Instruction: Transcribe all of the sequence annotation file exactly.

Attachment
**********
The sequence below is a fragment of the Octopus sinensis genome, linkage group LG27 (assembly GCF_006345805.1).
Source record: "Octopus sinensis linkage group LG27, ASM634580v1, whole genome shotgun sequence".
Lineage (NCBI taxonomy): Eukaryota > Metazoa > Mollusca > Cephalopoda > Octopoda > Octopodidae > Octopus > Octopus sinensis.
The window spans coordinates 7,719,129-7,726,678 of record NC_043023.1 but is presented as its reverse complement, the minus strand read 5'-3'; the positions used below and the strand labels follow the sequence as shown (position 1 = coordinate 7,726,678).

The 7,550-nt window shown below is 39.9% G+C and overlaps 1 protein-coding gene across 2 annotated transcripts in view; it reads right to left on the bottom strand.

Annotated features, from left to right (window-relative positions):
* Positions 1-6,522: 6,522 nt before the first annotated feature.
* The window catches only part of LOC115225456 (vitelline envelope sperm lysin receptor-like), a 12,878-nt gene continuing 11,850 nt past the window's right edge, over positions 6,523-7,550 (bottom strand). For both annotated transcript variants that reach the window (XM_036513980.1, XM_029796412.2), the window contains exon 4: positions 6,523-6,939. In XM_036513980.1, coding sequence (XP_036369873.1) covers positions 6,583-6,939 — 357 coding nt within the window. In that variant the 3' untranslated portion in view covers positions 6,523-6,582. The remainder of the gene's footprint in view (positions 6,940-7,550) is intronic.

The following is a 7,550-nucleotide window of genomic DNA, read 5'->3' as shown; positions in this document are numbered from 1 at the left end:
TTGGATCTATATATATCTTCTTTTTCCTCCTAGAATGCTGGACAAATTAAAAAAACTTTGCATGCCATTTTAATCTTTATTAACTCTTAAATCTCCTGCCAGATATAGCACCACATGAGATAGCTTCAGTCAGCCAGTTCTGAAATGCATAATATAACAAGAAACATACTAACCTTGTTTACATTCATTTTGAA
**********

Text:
The sequence below is a fragment of the Octopus sinensis genome, linkage group LG27 (assembly GCF_006345805.1).
Source record: "Octopus sinensis linkage group LG27, ASM634580v1, whole genome shotgun sequence".
Lineage (NCBI taxonomy): Eukaryota > Metazoa > Mollusca > Cephalopoda > Octopoda > Octopodidae > Octopus > Octopus sinensis.
The window spans coordinates 7,719,129-7,726,678 of record NC_043023.1 but is presented as its reverse complement, the minus strand read 5'-3'; the positions used below and the strand labels follow the sequence as shown (position 1 = coordinate 7,726,678).

The 7,550-nt window shown below is 39.9% G+C and overlaps 1 protein-coding gene across 2 annotated transcripts in view; it reads right to left on the bottom strand.

Annotated features, from left to right (window-relative positions):
* Positions 1-6,522: 6,522 nt before the first annotated feature.
* The window catches only part of LOC115225456 (vitelline envelope sperm lysin receptor-like), a 12,878-nt gene continuing 11,850 nt past the window's right edge, over positions 6,523-7,550 (bottom strand). For both annotated transcript variants that reach the window (XM_036513980.1, XM_029796412.2), the window contains exon 4: positions 6,523-6,939. In XM_036513980.1, coding sequence (XP_036369873.1) covers positions 6,583-6,939 — 357 coding nt within the window. In that variant the 3' untranslated portion in view covers positions 6,523-6,582. The remainder of the gene's footprint in view (positions 6,940-7,550) is intronic.

The following is a 7,550-nucleotide window of genomic DNA, read 5'->3' as shown; positions in this document are numbered from 1 at the left end:
TTGGATCTATATATATCTTCTTTTTCCTCCTAGAATGCTGGACAAATTAAAAAAACTTTGCATGCCATTTTAATCTTTATTAACTCTTAAATCTCCTGCCAGATATAGCACCACATGAGATAGCTTCAGTCAGCCAGTTCTGAAATGCATAATATAACAAGAAACATACTAACCTTGTTTACATTCATTTTGAA